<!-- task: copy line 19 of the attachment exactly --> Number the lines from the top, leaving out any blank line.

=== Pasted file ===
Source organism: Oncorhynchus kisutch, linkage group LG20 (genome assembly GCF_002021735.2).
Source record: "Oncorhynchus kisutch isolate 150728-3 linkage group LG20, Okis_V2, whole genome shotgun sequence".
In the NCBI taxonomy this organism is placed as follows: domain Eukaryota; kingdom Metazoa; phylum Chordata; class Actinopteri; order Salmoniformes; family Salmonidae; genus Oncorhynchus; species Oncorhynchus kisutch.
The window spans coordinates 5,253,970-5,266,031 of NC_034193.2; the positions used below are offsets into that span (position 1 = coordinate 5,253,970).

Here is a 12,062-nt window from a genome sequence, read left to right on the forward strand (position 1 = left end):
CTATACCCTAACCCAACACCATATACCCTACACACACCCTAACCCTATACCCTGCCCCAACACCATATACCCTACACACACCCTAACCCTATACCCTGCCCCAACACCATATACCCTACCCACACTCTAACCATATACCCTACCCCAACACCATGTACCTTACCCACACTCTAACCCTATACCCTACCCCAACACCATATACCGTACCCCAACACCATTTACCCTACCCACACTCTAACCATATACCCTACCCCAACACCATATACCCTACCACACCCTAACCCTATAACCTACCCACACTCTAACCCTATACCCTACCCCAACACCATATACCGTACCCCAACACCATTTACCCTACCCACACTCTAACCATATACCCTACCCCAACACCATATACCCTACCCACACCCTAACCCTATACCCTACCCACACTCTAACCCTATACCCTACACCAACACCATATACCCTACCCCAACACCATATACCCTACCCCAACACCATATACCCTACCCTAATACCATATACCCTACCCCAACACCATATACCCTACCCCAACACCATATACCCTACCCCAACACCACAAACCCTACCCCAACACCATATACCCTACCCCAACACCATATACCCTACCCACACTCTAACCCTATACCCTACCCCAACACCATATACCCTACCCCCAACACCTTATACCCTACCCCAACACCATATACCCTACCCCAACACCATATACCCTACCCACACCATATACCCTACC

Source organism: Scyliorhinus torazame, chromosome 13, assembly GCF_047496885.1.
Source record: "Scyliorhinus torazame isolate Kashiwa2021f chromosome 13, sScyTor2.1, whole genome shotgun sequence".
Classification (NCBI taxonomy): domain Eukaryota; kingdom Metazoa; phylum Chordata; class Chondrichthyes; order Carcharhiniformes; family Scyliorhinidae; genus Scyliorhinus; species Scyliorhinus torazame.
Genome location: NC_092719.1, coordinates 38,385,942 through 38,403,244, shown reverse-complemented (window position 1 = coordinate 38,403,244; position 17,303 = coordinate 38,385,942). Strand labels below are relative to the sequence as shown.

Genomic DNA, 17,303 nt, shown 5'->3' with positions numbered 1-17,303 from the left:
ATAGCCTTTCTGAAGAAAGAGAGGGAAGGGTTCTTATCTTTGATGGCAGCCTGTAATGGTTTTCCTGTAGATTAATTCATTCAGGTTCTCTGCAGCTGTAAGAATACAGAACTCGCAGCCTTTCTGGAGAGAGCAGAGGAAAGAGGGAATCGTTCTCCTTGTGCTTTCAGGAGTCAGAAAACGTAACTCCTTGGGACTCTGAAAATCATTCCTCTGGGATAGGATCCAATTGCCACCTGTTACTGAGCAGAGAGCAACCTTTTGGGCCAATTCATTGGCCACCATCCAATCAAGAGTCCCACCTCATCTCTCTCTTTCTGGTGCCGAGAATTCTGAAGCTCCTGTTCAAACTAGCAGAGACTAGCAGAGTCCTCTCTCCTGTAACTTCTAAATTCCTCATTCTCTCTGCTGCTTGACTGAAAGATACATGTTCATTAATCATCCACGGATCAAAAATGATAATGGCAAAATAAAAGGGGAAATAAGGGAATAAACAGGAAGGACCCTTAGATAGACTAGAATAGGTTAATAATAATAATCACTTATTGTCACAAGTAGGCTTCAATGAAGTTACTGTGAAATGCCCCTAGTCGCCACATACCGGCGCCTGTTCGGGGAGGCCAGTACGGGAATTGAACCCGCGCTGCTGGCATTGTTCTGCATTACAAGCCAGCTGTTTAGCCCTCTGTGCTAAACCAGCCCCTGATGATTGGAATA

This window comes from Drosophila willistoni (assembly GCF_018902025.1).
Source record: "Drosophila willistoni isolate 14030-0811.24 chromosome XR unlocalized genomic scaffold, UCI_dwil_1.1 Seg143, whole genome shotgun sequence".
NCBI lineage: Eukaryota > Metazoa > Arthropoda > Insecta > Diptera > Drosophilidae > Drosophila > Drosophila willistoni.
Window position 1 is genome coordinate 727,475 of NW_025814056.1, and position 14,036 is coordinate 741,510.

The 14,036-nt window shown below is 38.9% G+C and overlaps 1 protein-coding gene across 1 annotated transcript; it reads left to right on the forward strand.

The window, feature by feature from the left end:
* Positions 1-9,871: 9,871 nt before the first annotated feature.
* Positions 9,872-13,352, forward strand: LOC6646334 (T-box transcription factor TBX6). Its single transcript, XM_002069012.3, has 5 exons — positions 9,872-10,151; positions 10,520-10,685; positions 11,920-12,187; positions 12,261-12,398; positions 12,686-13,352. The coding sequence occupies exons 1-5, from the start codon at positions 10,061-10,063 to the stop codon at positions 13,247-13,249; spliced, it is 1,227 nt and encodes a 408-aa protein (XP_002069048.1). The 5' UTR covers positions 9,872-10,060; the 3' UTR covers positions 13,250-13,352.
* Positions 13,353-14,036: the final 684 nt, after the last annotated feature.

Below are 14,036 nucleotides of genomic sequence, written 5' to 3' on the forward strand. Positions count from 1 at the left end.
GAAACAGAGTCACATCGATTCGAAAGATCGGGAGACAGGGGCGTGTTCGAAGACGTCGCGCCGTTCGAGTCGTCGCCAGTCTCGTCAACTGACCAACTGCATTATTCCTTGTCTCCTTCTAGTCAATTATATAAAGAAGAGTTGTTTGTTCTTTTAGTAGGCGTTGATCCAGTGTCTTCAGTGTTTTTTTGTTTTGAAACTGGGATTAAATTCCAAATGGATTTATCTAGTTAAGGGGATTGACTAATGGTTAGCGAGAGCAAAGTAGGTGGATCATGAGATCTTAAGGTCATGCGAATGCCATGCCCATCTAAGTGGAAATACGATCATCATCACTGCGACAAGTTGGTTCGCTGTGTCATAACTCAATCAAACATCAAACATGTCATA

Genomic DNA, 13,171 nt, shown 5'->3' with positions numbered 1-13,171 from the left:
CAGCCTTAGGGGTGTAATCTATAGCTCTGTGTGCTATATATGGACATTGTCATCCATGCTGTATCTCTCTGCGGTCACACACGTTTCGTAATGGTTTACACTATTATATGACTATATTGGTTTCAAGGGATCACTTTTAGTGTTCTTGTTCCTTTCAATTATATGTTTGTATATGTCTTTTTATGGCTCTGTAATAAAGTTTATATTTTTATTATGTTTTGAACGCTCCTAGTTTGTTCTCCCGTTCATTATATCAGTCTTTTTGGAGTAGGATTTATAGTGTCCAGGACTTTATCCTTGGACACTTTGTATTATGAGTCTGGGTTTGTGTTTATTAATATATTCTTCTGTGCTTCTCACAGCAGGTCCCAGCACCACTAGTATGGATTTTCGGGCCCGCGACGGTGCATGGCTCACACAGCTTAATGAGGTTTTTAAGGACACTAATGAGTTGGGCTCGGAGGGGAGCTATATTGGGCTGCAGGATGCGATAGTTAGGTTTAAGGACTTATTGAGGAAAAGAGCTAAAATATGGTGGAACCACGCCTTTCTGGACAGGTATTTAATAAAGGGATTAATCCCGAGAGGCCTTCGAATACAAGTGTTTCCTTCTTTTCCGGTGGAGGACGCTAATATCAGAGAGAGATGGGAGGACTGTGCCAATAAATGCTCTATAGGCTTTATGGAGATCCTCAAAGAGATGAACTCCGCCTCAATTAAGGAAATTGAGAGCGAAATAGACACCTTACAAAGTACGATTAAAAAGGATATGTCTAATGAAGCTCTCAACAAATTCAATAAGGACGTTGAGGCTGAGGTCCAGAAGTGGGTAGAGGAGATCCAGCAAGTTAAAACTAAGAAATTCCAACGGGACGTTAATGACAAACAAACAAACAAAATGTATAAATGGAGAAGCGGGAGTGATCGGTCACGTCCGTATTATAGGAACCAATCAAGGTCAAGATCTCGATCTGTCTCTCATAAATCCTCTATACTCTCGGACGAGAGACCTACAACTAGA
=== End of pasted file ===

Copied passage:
* Positions 1-9,871: 9,871 nt before the first annotated feature.